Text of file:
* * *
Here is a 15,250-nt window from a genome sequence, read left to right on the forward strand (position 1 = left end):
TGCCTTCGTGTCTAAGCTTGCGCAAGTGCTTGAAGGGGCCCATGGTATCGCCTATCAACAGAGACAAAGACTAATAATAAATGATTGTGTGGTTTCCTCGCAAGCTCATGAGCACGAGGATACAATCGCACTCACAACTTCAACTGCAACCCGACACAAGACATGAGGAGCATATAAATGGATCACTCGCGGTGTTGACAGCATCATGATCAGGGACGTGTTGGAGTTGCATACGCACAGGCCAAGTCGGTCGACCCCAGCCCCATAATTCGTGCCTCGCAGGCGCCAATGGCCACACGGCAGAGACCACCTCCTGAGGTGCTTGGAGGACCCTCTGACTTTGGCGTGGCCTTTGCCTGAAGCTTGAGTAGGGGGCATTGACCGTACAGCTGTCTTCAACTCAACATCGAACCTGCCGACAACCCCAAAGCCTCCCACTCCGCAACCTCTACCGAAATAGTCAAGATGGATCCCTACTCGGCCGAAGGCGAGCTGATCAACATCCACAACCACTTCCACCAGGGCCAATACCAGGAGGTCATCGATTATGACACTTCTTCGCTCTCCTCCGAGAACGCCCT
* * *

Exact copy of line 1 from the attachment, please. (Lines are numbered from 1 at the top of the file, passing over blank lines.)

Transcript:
Here is a 15,250-nt window from a genome sequence, read left to right on the forward strand (position 1 = left end):